06Conclusions and recommendations

The funding landscape for UK cities is changing, providing an opportunity to improve how the system works. The devolution of business rates is a step in the right direction, giving cities more control over a growing tax base and more incentives to support and attract new businesses to the area, as well as the expansion of existing firms. But there remains a risk that the devolution of business rates alone, particularly in its current form, will not provide a strong enough growth incentive to generate significant additional funding for UK cities.

Devolving additional control of land and property taxes, alongside new responsibilities, would create sharper incentives for cities to back investment in the things that can really make a difference to their local economy. This, in turn, will increase the size of the overall funding pot available to local government in the UK, meaning a proportion of those funds can be redistributed.

It would also bring big benefits for the national finances. If land and property taxes were devolved, resulting in behaviour by local government that increased revenues by 1 per cent above trend, this would generate an associated net additional £1.04 billion in income tax (or 1 per cent of the total income tax bill based on 2014-15 figures).

In order to provide the financial incentives that cities need, policymakers should:

  • Address weaknesses within the current business rates system, and ensure growth incentives are prioritised when devolution takes place in 2020. Reforms should include: extending reset periods, encouraging pooling between authorities in city-regions, conducting more frequent valuations and replacing the fixed yield with a fixed rate. This would reduce volatility in the system and improve responsiveness to local economic conditions.
  • Devolve control over the £10 billion generated in stamp duty alongside the full £23 billion in business rates to provide far stronger incentives for places to grow. Doing so would mitigate the risk of cities being dependent upon just one devolved tax stream and it could make a big difference locally by incentivising authorities to permit more development.
  • Provide more freedoms regarding the setting of council tax to encourage revenue pooling between authorities. All local authorities need more freedom and flexibility over council tax revenues, including the ability to raise council tax without requiring a referendum, to spend the revenue generated as they see fit, and to introduce extra council tax bands as appropriate. This would encourage pooling within city-regions and reduce the need to compete on business rates.
  • Ensure that the additional responsibilities passed down to cities alongside new tax streams are ones that local government can have a positive impact upon. For example, if both stamp duty and the housing benefit bill were devolved together, there would be both a greater incentive for supporting the delivery of new homes – due to increased stamp duty and council tax revenues, and the prospect of driving reductions in local expenditure on housing benefit.

The approach outlined in the report raise several issues that need futher consideration between now and 2019-20 when the new system of local government funding starts. These focus on how best to design a system that balances the need to both provide strong incentives for cities to prioritise growth, as well as provide a means to redistribute funds to cities less able to grow their economies.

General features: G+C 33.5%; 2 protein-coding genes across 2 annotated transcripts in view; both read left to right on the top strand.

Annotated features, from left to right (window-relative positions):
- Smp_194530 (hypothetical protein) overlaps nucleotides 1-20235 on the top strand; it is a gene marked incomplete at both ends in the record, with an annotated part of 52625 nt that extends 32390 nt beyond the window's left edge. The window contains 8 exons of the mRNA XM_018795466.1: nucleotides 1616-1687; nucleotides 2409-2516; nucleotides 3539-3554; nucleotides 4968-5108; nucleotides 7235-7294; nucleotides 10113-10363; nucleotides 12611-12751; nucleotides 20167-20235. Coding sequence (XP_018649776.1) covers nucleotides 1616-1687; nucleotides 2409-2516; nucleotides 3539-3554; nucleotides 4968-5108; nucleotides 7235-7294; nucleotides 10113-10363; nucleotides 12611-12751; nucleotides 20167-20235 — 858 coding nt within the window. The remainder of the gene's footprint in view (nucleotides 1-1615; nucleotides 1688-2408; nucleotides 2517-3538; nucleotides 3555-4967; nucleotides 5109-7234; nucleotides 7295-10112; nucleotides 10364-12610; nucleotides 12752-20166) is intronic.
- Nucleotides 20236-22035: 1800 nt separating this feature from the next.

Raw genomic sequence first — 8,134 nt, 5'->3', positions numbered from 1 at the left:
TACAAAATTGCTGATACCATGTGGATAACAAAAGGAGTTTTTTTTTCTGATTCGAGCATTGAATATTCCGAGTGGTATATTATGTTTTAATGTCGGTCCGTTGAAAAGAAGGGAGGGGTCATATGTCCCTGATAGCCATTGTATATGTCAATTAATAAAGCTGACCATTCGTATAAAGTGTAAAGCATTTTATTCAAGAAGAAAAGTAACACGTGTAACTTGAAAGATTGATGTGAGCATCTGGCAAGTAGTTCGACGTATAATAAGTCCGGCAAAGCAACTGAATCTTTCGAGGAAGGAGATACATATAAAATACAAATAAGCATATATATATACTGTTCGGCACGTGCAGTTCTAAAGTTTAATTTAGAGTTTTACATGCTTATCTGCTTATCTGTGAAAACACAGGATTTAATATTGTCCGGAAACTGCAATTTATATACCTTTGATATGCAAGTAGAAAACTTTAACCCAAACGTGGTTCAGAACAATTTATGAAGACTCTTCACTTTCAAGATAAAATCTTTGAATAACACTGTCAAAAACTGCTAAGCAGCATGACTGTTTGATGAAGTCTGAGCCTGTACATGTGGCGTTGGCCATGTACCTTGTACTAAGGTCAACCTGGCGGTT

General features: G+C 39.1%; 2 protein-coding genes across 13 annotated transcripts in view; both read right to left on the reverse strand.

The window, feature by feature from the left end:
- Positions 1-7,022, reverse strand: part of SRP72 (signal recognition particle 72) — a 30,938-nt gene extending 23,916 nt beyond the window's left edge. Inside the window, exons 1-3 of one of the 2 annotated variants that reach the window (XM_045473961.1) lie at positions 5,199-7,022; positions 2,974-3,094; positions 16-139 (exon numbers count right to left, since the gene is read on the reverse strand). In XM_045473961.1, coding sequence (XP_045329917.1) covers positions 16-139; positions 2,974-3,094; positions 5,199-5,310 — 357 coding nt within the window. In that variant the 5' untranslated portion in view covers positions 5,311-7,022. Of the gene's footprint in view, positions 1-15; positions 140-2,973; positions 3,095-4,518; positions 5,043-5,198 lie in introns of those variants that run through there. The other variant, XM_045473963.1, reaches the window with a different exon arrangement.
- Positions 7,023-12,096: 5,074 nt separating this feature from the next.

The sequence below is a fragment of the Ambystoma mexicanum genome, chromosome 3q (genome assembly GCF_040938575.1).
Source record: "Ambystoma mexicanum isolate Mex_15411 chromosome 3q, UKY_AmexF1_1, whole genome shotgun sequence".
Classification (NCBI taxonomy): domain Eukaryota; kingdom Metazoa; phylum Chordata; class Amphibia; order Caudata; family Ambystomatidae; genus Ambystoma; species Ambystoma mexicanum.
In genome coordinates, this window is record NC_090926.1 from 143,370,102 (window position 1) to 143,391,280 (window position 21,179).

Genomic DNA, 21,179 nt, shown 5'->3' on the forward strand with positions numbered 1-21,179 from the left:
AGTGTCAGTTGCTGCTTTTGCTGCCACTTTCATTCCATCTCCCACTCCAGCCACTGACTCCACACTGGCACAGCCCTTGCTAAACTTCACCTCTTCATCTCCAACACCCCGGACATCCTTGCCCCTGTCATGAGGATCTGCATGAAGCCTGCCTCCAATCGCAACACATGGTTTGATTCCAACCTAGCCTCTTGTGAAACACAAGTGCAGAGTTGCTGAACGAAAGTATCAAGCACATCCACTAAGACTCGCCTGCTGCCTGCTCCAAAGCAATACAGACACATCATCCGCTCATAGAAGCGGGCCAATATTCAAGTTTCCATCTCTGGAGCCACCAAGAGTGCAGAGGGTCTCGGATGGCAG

1. Redistribution of business rates and stamp duty. The design and implementation of top-ups and tariffs under the new devolved business rates system will determine the extent to which local control over business rates operates as a growth incentive in different cities. In addition to the top-ups and tariffs which redistribute income from one local authority to another, the current growth levy penalises those local authorities that ‘disproportionately’ benefit from growth, thus acting as a disincentive for high growth areas to grow the business rates base further.More work is required to compare the costs and benefits of a system that caps the proceeds of growth from successful cities for the purpose of equalisation with that of a system that redistributes a fixed share of a growing tax base from those areas to support struggling cities.

    Given that London generated almost a third of all business rates in 2014-15, and 43 per cent of stamp duty – in comparison the combined revenues of the Northern Powerhouse city-regions accounted for 16 per cent of the national business rates tax take and 7 per cent of stamp duty revenues, there is an additional question of how to treat London within a national system.

  2. Pooling. Devolving additional tax streams responsibilities should increase the benefits from pooling across city-regions.Given these benefits, there is a question about whether a system of redistribution should be based on individual local authorities, or whether to organise the system based on city-regions and groupings of local authorities.
  3. Marrying extra responsibilities with extra funding. The national housing benefit bill is £22 billion, more than double the amount raised by stamp duty (£10 billion).If responsibility for the housing benefit bill was devolved to local government, the government would also need to devolve an additional £12 billion to cover the shortfall in the first instance. This raises the question of where this money would come from and whether it should be reduced over time to reflect the growing local tax base and the housing benefit bill, which is likely to fall as local authorities act accordingly by encouraging economic growth and building new homes.